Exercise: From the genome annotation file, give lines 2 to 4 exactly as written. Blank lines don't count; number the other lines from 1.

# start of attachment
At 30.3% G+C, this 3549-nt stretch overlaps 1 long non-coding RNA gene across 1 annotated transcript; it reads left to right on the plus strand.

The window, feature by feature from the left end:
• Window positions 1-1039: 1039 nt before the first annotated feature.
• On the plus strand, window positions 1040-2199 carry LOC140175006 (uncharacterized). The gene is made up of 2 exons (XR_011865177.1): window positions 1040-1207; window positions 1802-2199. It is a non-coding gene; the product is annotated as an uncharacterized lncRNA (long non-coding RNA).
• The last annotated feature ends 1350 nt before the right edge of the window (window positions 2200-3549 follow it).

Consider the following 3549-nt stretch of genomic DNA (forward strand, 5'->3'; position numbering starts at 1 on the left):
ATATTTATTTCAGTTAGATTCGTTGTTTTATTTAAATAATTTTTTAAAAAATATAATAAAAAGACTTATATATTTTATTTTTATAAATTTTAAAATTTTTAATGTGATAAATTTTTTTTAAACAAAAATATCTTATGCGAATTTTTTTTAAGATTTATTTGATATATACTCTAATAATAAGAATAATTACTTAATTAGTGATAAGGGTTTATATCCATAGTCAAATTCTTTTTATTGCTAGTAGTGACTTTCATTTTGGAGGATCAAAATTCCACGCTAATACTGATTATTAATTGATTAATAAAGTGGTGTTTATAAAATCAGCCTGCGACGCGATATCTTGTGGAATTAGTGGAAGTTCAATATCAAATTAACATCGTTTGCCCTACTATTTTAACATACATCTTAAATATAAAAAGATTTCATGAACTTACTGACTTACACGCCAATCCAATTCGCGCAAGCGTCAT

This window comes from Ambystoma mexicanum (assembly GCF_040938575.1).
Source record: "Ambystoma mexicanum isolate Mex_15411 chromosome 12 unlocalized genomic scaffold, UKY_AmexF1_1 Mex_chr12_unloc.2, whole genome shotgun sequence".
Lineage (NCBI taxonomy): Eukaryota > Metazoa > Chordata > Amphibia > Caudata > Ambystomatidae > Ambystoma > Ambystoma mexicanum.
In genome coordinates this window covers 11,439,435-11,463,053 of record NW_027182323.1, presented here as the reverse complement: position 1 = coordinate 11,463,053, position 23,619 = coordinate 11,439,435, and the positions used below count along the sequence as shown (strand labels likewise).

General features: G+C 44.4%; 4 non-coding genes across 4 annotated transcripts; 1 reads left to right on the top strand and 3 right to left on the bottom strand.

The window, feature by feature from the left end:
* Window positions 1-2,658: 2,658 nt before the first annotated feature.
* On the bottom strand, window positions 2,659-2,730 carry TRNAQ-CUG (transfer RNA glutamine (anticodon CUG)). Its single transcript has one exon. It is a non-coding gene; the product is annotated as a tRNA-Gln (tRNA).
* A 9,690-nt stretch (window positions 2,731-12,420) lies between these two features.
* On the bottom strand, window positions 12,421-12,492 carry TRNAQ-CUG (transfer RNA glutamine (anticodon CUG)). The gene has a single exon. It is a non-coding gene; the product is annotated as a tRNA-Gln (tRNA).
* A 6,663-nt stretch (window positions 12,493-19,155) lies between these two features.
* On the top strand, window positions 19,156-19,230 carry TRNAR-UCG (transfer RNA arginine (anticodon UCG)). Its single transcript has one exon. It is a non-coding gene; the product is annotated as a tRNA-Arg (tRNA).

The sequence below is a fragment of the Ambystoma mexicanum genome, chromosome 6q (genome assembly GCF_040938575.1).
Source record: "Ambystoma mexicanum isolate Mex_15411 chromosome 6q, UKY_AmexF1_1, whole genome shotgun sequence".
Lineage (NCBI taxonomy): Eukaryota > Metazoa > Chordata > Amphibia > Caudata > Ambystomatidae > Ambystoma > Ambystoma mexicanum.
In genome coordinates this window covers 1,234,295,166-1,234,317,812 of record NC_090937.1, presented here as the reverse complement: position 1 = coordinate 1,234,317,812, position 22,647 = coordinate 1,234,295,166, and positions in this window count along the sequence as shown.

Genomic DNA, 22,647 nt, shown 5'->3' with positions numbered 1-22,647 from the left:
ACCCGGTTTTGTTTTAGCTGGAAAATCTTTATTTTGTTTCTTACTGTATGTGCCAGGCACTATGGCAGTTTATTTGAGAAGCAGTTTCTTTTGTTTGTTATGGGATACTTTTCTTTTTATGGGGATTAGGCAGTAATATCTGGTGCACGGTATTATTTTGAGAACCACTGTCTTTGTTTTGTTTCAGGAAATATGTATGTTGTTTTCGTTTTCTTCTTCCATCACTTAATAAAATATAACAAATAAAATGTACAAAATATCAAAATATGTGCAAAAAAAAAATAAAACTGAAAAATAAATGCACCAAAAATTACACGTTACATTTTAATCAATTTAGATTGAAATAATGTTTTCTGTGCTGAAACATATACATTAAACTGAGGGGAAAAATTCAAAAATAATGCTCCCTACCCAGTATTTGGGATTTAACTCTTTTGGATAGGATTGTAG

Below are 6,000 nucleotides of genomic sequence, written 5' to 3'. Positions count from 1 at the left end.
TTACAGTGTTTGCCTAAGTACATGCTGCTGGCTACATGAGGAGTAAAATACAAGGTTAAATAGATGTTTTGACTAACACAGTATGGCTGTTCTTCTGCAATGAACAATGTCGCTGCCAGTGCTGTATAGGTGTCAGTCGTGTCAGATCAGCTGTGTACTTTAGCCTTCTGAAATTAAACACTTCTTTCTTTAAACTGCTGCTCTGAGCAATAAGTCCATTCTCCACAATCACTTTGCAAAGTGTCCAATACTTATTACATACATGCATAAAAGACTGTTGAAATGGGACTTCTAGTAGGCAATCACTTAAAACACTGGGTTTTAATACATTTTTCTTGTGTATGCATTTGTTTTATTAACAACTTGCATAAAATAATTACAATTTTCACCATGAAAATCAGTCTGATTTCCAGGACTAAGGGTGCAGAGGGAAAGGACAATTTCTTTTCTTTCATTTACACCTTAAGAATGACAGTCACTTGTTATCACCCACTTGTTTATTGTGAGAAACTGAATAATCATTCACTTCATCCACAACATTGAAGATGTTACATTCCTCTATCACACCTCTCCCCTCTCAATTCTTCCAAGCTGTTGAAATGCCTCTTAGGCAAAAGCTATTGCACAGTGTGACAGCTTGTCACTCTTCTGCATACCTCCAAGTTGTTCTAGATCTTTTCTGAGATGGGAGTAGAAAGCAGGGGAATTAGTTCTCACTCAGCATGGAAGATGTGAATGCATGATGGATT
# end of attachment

The window, feature by feature from the left end:
• Window positions 1-1039: 1039 nt before the first annotated feature.
• On the plus strand, window positions 1040-2199 carry LOC140175006 (uncharacterized). The gene is made up of 2 exons (XR_011865177.1): window positions 1040-1207; window positions 1802-2199. It is a non-coding gene; the product is annotated as an uncharacterized lncRNA (long non-coding RNA).